The Ba'ath at the Crossroads
From ROSEMARY SA YIGH
NOT long ago Syria celebrated—in some iso- lation—its first anniversary of Ba'athist rule. Scrubbed and painted, Damascus was gay with garlands of electric lights and the three-starred flag, symbol of Syrian-Iraqi-Egyptian unity.
No one could claim that it had been a year of successes. The failure of last year's Union talks (the Ba'ath, of course, rejects the blame for this); the mess in Iraq last November; subsequent re- criminations—all have discredited the party so seriously that most non-members, hostile or sym- pathetic, have been predicting an early demise. Its severest critics are neatly divided into those Who cannot forgive it for having 'betrayed' Presi- dent Nasser, and those who are angry that it has not pushed 'Nasserism' out of the Fertile Crescent. Sole power in Syria and Iraq has ex- posed it to attack on two fronts: idealists can accuse it of having betrayed its ideals, practical people of inefficiency. The awkwardness of its position is pointedly illustrated by its two lan- guages: .the language of authority in Syria, and the language of revolution outside.
Discredited maybe, demoralised not yet. Michel Abu Jaudeh, a Beirut editorialist, wrote recently, 'The largest party in the Arab world today is the ex-Ba'athists.' But conversations with party leaders in Damascus made it clear that the Beirut press had exaggerated the imminence of disaster. Party discipline had been seriously strained, but not broken. The two important Central Corn- mince members, Hammond Shoufi and Ali Saleh Sa'di, who had accused the leadership of 'right-wing deviationism,' were expelled, without fatally splitting the party's ranks as had been predicted. The old leaders still control the p/trtY, and the party still controls Syria.
But Ba'athist morale is based more on revolu- tionary faith than an appraisal of their real problems. Their present domestic and Arab policies make further cracks in party unity almost inevitable. And one may question whether Syria can provide a secure basis for Ba'athist opera- tions. The Iraqi fiasco, apart from its internal consequences, has weakened the party in its trial of strength with President Nasser.
The party's Iraqi branch is said to be shat- tered beyond quick repair. Jordanian gaols are full of Ba'athists. There is not one Arab country where a Ba'athist revolution is even on the horizon. Yet unless they can claim recruits for their brand of nationalism they are unlikely to , hold Syria. The Ba'ath is, by self-definition, the party of union, ruling a country which believes itself the heart of Arab unity. This coincidence of ambition translates very naturally into com- petition with Nasser—for a time. The paradox of isolation will be too embarrassing to sustain.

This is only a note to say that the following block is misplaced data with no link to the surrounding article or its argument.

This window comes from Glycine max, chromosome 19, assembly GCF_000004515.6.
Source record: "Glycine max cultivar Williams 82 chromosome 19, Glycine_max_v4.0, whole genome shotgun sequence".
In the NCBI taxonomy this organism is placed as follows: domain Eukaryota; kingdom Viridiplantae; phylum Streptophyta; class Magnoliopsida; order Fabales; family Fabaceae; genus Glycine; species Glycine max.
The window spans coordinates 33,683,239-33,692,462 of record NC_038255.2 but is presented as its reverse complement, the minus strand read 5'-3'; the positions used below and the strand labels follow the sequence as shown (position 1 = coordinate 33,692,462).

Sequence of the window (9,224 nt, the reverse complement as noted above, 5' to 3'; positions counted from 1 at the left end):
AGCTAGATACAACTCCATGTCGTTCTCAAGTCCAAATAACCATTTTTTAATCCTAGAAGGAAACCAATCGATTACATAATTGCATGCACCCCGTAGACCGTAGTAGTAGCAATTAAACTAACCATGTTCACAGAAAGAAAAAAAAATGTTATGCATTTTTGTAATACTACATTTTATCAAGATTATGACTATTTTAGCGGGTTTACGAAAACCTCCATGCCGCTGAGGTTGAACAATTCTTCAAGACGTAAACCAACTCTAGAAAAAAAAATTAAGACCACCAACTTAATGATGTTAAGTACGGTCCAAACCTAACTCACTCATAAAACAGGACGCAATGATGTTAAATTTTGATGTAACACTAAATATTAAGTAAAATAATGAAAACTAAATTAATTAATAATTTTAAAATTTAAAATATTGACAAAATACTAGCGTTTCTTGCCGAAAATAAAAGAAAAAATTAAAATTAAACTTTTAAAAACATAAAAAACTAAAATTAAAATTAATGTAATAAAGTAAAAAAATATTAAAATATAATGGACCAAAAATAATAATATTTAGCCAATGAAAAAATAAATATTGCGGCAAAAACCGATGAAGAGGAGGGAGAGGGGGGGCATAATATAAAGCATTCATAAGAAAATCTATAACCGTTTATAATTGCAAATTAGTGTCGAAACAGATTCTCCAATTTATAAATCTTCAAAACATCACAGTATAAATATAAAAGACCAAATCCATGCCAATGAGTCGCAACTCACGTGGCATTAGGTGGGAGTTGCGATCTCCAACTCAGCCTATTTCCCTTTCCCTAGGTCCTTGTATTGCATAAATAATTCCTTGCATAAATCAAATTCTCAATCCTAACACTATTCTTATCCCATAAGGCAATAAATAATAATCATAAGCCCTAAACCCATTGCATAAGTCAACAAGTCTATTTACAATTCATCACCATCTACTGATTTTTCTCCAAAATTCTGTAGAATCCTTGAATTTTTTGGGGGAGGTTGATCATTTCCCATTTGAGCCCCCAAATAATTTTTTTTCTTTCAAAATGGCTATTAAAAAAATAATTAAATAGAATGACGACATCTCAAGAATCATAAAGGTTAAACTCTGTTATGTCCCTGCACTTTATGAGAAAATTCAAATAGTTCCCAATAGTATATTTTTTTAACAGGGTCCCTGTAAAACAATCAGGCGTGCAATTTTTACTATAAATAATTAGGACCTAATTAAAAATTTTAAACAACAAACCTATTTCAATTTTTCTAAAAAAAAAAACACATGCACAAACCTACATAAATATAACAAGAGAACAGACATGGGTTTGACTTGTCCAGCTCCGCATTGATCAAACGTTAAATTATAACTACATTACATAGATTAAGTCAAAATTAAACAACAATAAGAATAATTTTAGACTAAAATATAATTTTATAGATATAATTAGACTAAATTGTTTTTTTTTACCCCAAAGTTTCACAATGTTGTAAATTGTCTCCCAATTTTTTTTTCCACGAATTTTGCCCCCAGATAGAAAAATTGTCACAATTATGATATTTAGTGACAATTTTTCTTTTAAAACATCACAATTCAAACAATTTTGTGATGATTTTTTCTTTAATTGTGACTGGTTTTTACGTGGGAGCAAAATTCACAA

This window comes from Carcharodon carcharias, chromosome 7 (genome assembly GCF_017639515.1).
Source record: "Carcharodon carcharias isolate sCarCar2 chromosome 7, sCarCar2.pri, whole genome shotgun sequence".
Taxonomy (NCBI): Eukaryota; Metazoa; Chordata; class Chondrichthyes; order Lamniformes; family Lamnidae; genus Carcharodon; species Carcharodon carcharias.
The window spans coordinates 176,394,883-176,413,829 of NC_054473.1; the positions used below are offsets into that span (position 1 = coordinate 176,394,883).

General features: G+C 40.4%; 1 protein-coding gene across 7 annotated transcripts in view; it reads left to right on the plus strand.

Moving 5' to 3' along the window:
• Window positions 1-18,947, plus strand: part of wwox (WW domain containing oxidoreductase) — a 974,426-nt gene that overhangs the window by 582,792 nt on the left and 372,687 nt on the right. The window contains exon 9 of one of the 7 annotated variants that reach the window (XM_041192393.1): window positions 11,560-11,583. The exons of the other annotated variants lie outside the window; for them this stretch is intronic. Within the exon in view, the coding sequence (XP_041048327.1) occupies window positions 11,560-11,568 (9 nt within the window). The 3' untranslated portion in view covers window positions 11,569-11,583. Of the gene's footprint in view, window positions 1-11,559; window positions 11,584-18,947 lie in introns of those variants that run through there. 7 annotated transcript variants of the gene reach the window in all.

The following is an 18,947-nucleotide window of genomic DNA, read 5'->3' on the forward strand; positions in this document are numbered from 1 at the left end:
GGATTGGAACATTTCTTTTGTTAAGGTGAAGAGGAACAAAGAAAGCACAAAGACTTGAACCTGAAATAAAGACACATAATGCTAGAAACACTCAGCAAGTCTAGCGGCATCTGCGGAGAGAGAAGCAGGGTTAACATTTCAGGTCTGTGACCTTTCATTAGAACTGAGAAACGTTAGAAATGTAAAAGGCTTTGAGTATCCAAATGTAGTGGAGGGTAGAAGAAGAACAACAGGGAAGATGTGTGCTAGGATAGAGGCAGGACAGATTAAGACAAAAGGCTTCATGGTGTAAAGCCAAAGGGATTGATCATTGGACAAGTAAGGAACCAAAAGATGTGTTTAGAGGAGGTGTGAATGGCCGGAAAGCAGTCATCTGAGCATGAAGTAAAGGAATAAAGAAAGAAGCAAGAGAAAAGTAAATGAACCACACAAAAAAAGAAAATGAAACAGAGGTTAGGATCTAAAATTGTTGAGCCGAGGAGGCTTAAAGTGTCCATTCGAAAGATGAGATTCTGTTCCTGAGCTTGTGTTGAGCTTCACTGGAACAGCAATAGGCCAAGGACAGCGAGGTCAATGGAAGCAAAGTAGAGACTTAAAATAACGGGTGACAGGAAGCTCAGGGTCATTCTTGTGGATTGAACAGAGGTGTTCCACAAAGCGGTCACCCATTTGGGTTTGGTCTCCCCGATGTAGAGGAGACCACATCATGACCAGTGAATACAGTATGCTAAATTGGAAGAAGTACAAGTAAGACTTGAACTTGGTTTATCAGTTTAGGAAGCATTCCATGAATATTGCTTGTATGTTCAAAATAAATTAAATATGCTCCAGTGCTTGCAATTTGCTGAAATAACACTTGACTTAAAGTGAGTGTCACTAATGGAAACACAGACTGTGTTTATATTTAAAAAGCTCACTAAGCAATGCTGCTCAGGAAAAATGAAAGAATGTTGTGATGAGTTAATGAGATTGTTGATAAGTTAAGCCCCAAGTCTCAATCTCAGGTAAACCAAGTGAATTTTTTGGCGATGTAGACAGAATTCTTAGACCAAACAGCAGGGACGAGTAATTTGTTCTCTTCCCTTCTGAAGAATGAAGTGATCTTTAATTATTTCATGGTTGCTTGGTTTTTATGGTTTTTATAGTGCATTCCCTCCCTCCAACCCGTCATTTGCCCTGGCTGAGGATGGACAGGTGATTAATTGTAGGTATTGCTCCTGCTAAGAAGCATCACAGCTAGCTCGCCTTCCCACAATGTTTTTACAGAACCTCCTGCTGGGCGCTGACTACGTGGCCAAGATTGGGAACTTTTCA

Keeping a firm hold on Syria also depends on the recovery of the Syrian economy, plagued by a shortage of foreign exchange and panic in the business sector. Assurances intended to en- courage private enterprise are unlikely to taken at face value, yet already the sincerity of Beathist socialism is being questioned abroad. Again, the awkwardness of a double language: compromise m export. e, doctrinal at home, purity for expo. Ambiguity in this sphere is the most likely source of future In-party conflict. In the short run, the Ba'athists have found a better formula for ruling Syria than any so far tried. Instead of allying themselves with the army (itself divided politically), they have permeated It. The present top generals—Hafez and Omran- both obviously hardworking and capable, are old party members. Nor are the Ba'athists without a plan of cam- paign. Primarily they will try—through new labour legislation, new land reform, State-aided industry—to turn Syria into a prosperous Wel- fare State, attractive to the 'revolutionary Arab masses.' They are making a strong bid for Palestinian support. They will continue to en- courage—if possible, direct—revolutionary move- ments everywhere in the Arab world, while trying to improve relations with other Arab governments, especially those least friendly to Egypt. In short, they will challenge Egypt's in- fluence without closing the'door on co-operation, on equal terms, with Cairo. If the plan does not seem to match the problems, the gap may be filled by a determina- tion to survive and an almost talismanic faith In the efficacy of Ba'ath doctrine. The Ba'ath Constitution reads like a compendium of 'must' beliefs for the Arab Angry Young Man. To the idea of renaissance carried in its name, the party adds other magic slogans: unity, nationalism, socialism, neutralism, revolution. It has never had a large working-class following; its ideas are expressed in a language, cloudy and spiritual, that few can understand. It aims to organise, educate and raise up the masses through a 'trained revolutionary elite.' It is perfectly possible that, given peace in Syria, it, would be able to pro- duce results. But the condition is unlikely to be fulfilled. Its opaque language and conspiratorial atmo- sphere—even in Syria its conferences are secret —also appeal to the young, but have disadvan- tages. Its structure is pyramidal: a complicated series of elections and selections that leads ulti- mately to 'collegiate' leadership. Murmurs are to be heard within the party that a more democratic and open system is now desirable. There is no doubt about the genuineness of the desire of Ba'athists, especially young ones, for social justice. To this extent they represent a healthy element in Arab politics. Yet one is also struck in talking to them by their doctrinal pride and their sense of superiority as a group. 'We are the elite of the Arab world,' a Ba'athist student told me. Michel Aflaq said, 'Abdel Nasser is not an ideologist. Egypt has an -Inferior level of national, political and revolutionary conscious- ness.' When the Ba'ath pushed through union with Egypt in 1958 it was hoping to reform the 'dic- tatorial bureaucratic' structure of the Cairo regime. But the muscular python swallowed the brainy mouse, as might have been expected. The Ba'ath is not in a hurry for a second go. Arab unity, perhaps—to paraphrase James Baldwin— is like heaven; everyone exalts it, but no one wants to go there now.